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How to Get Involved in Research

There are at least three very good reasons to get involved in independent research in a lab while you are here at UT. First, the neuroscience B.S. degrees allow 3-6 hours of independent research (NEU 377 or 379H) to count to toward the degree, and the Neuroscience Scholars degree requires 3h. Second, if you are thinking about going to graduate school or considering a job in biotech, pharma, technology, or the medical fields, lab experience is essential. Third, as a science major, you should have some experience actually doing science. There are many labs at UT doing cutting-edge neuroscience research, from the molecular level up to the systems level, including research on human cognitive processes. UT is a great place to do neuroscience research.

Here is some advice about how to get involved.

  1. It pays to get involved early. It takes time to learn lab skills, and it takes time to earn the trust of the people you’re working for. If you start working in a lab in your freshman or sophomore year, you might have the opportunity to work in the same lab for 2 or 3 years. A tenure of this length will likely give you the opportunity to become very skilled in a variety of techniques germane to your lab and to take on more interesting responsibilities, perhaps even your own project. You may end up as a co-author on a publication, or you may have the opportunity to present results at a conference. This is good for you, the student, and it’s also good for the lab. If you’re a junior or senior, not to worry. It’s still worth getting involved, and your maturity and experience may enable you to make a bigger contribution to the lab in a shorter amount of time.
  1. If you want to enroll in NEU 377, you’ll first need to find a lab. And it’s likely that you’ll need to spend a semester in a lab before you are able to enroll in NEU 377. This is up to your faculty mentor. Different mentors have different policies.
  1. How to find a lab:
  • Check out faculty webpages. Here’s a good place to start. This page lists all the faculty participating in the UT Institute for Neuroscience. This list includes most or all the neuroscience labs on campus, across many departments and at Dell Medical School.
  • Talk to your professors and let them know that you are trying to get involved in research. If they aren’t too busy, class office hours can be a good time to discuss how the interests you’re developing in a class might translate to lab work. They may be able to steer you toward an opportunity.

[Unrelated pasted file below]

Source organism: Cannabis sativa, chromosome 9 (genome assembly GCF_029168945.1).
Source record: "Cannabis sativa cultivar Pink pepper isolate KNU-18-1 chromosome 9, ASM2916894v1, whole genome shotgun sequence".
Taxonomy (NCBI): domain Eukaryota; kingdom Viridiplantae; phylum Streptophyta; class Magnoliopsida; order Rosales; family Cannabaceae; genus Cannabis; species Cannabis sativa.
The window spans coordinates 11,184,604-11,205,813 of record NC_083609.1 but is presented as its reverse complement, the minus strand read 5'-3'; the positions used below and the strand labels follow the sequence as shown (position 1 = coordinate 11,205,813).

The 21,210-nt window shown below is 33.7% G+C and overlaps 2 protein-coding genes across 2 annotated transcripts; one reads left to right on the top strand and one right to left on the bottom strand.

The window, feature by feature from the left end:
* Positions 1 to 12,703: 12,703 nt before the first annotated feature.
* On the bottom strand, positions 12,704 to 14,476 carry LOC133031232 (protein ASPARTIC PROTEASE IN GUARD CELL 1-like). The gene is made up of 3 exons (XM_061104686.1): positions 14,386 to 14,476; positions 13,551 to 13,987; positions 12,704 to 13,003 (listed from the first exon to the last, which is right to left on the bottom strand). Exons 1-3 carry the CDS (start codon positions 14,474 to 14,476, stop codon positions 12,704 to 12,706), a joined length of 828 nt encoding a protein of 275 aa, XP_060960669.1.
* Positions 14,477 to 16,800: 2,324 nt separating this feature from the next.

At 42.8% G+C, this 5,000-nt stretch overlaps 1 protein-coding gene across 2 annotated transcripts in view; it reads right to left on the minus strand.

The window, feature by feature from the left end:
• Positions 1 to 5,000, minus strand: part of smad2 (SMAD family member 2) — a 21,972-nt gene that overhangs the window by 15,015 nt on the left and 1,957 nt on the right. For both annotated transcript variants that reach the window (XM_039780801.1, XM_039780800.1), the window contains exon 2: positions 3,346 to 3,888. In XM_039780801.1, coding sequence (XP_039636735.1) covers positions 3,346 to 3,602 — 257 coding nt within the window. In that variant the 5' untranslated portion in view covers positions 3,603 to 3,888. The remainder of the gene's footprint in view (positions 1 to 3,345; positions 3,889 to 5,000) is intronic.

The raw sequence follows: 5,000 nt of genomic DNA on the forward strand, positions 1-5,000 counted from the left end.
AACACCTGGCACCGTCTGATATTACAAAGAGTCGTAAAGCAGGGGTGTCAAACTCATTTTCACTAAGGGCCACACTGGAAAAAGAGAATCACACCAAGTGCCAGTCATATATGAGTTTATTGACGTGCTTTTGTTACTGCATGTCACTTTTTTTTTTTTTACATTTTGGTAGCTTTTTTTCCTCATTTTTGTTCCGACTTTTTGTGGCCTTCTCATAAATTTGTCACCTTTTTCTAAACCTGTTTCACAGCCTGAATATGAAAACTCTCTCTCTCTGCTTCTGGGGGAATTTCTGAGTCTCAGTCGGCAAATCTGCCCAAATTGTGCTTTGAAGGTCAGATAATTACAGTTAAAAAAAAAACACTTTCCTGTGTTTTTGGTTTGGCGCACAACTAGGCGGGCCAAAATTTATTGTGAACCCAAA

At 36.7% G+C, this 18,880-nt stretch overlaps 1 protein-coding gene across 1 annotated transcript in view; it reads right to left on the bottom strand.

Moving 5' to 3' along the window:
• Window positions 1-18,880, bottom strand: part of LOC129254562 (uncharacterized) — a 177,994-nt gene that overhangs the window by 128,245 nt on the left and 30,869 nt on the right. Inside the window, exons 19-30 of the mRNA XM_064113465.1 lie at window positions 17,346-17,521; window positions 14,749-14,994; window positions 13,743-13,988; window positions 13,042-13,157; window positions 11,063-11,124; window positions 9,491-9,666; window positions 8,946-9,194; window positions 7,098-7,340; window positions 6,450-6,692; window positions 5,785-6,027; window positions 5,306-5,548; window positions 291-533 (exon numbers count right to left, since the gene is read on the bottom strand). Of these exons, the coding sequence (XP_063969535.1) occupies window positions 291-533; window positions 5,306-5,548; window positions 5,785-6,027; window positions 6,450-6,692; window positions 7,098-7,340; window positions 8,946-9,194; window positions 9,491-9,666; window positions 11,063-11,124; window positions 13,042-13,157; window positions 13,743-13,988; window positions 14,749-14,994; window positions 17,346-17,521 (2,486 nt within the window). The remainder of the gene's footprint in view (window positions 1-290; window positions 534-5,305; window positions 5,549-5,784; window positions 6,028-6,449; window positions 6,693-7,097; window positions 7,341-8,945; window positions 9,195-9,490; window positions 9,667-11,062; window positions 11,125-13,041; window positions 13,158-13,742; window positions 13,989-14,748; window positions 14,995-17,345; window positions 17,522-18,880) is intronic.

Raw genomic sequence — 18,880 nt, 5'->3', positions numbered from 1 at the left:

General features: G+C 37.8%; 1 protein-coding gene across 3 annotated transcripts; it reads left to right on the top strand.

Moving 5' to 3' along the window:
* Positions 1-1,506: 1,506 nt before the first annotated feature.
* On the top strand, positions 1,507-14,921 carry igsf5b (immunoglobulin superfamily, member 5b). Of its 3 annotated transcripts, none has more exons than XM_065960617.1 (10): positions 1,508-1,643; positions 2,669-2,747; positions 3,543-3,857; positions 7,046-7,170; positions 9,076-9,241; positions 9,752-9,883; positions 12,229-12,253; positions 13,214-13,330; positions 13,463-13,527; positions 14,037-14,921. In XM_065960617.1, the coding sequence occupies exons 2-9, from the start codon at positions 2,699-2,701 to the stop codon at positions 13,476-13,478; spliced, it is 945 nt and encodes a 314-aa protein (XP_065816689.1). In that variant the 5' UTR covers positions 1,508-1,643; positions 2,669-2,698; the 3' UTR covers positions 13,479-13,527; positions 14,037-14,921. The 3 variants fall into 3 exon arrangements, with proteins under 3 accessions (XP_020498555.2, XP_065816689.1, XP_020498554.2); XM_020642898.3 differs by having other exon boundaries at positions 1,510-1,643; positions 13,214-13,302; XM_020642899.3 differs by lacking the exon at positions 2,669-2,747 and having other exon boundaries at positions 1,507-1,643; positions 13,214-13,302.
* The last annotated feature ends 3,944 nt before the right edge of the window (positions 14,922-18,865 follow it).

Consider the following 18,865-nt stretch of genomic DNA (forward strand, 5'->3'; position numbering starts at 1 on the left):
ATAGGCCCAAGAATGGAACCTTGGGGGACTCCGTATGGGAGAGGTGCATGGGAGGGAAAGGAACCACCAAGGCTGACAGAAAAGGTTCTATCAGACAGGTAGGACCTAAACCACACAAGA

• Check out EUREKA, particularly the “Projects” page. It lists research labs that are currently seeking undergraduates for help on specific projects.
  • Once you’ve identified a lab that interests you, do a little bit of research. Carefully read the lab website. Maybe check out a few of their publications. Try to identify their “big picture” research question, their level of analysis, and some of the approaches they use. This information will help with your next task…
  • Thoughtfully compose an email to the PI or to a researcher in the lab. Beware that faculty receive a lot of emails. If your email looks like a form letter or doesn’t include any specific information, you may not receive a reply. If you can articulate some specifics about why you’re interested in a particular lab, you’ll be more successful in getting a response. It is very helpful to include information on the courses you’ve taken, which topics in these courses have particularly caught your interest, and your future plans. Many faculty will also want you to attach an updated resume or CV and an unofficial transcript. Don’t forget to PROOFREAD your email! Finally, before sending it it is never a bad idea to show your email to another faculty member that you already know and get feedback.
  • If you don’t hear back, it’s ok to follow-up with a second email. If you send out a large number of emails and get no responses, speak with a faculty member that you know and show your emails; there might be a simple fix to your correspondence that will make it more likely to be noticed.
  • Not every lab has the space or the need for an undergraduate assistant at the specific time you’re contacting them. Don’t feel discouraged if you are turned down. You’ll probably need to contact a few labs before finding the right opportunity. Also, keep in mind that undergraduates currently in the labs will graduate or get involved in other things. If a lab doesn’t have an opening currently, you can contact that lab again a semester or year later to see if an opening has arisen.
  1. Once you find a lab, keep these things in mind:
  • Before you are given responsibility, you need to earn trust. You’ll probably need to do some grunt work before you get to do something interesting.
  • Be reliable. If you say you’re going to be there, be there. You want people to be able to count on you.
  • Scientists are often very exacting and meticulous with regard to their experiments, reagents, equipment and data. Much of the equipment and materials you’ll be using in lab are vital to other things and costly to replace. Scientists often find it difficult to entrust another individual with these things when they are vital to the advancement of projects in the lab. Earn their trust by being meticulous, taking detailed notes, and asking for guidance when you’re uncertain.
  • Ask for some articles about your research project. Read them. Talk to people in the lab about them.
  • Make the most of the opportunity by asking questions, finding ways to contribute, and getting to know the people in the lab.